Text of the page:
What are your holidays like? What is the word that comes to mind? Rest and fun, or stress, or a distant memory, or non-existent?
1. Know the purpose of the holiday.
Holidays are about rest, fun and building deep connections.
It’s a time for creating memories. The shared experience of this time together allows people to grow closer. Holidays with your children will create treasured memories that builds everyone together as a family, and be the topic of many conversations in years to come.
Let’s clear up some confusion on types of leave.
Holidays or as the work-place calls it, annual leave, are different from other types of leave. They are not a sabbatical, long service leave or personal leave.
Sabbatical leave is for retooling and refocusing. It is often extended time to build skills and passion. Long Service Leave, unique to Australia and New Zealand, is a celebration/reward time for length of service. Neither of these is sick leave. If you are not well, I strongly advise taking sick leave.
In Australia, we call this personal leave. This is for personal reasons, not holiday. Personal leave can also be for compassionate reasons like a family funeral. Sickness and death are never fun. Each are unique and have their own purpose.
Your work-place agreement should have the types of leave and your entitlements defined. In my profession, the sabbatical is often not determined. This is a vital thing for boards to consider, given the pivotal role of their key employees. Work-place leaders and boards should ensure that all appropriate leave is taken for the wellbeing their team.
How do you enter rest mode, have fun and create an environment for deep connections to strengthen?
2. Unplug from work phone, work email and do limited social media.
Turn off notifications—email and social media. Why? Because you can’t be present if you’ve still got your mind on work. To allow the adrenalin to dissipate you must unplug and slow down.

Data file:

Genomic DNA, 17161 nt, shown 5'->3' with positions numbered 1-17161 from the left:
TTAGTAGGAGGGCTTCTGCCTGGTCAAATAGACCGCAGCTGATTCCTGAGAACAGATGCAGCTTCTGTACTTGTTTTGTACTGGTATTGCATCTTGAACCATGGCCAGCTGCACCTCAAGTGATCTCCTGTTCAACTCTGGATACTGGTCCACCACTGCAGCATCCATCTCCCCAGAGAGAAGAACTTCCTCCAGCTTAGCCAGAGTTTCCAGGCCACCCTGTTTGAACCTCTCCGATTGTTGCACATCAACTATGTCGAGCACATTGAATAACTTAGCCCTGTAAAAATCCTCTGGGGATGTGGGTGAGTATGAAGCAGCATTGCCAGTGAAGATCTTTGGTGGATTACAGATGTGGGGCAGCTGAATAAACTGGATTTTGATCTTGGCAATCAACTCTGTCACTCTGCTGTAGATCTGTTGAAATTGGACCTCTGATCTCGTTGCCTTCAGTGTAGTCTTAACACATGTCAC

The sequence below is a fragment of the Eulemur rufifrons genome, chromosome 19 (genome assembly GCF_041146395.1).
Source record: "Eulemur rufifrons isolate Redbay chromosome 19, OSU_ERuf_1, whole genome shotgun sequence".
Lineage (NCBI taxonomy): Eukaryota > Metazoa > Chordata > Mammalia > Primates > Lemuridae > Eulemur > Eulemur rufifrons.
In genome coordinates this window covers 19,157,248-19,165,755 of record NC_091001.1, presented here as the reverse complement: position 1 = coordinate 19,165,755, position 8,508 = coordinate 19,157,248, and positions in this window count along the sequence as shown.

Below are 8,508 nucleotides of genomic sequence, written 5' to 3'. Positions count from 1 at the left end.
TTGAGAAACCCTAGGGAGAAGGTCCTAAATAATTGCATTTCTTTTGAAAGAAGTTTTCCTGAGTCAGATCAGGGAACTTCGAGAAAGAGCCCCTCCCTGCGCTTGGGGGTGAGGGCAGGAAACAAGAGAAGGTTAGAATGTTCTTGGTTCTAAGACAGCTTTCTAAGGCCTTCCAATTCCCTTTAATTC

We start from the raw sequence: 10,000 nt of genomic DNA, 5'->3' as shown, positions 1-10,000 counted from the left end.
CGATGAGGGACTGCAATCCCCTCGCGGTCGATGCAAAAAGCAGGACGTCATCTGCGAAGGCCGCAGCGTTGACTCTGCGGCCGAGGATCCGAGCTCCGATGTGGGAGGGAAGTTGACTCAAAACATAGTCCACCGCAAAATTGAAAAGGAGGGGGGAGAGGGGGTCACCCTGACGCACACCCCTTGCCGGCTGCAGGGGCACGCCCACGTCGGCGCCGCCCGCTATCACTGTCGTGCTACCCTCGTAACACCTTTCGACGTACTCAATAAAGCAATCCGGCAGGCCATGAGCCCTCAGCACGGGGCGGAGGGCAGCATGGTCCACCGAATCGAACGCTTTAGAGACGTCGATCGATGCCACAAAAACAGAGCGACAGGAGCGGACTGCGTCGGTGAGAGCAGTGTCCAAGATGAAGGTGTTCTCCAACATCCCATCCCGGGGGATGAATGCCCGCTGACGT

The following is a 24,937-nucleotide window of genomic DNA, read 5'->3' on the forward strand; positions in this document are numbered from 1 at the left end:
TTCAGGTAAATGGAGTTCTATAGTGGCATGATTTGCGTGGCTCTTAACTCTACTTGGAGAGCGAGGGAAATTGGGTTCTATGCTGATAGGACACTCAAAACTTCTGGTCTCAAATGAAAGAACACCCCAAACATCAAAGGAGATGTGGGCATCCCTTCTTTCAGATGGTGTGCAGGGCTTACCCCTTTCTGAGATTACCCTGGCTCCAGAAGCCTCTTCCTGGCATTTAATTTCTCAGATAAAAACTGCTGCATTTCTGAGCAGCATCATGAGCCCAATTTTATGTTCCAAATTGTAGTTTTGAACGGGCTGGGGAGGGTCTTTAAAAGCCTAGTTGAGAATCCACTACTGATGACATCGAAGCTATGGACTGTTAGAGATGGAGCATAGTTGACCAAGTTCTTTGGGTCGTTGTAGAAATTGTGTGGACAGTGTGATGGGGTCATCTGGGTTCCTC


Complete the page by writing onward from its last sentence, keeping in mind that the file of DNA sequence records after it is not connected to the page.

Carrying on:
Put your phone in Do Not Disturb mode. You can set it so that people in your favourites can contact you, but this will protect you from demands that pull you back to work mode.
I find it takes some time to allow myself to slow. During the first few days, long walks are helpful to wind down. Returning to a favourite holiday spot is helpful as immediately I enter that space, the familiarity takes me back to the rest of my last visit.
Going to new places has a sense of adventure. Finding the best places to eat and immersing in the local culture is invigorating. Remember the rule is have fun. Do things that build you closer together.
As the internal wheel slows and stops spinning, rest when your body says rest. Sleep is good.
We love staying in one place for a time rather than constantly moving from place to place. Time otherwise spent travelling can be used in other creative ways. Enjoy!
3. Dream, Plan and Schedule the Next Holiday.
Setting the next break, determining when and where is helpful to your soul. It is like knowing where the next watering hole is when you are crossing a desert. It is easier to go forward knowing where the next space of refreshment is.
4. Plan the re-entry
Coming back to work/home can be a shock to the system. Reality quickly sets in. Give yourself space to get up to speed. Planning an easier first week’s calendar and regulating the demands on your time can give you space to build up your pace.
When was your last holiday?
When is your next holiday?
If you don’t know plan one ASAP!
Do you keep saying I can’t take time off? That’s a warning sign that things are not good. When I was approaching burnout my GP said I needed to take time off. I didn’t, said I couldn’t. I kept getting worse until I had to stop.
Who can you chat with if this is you?
Love to hear how this has helped you. Send me an email.
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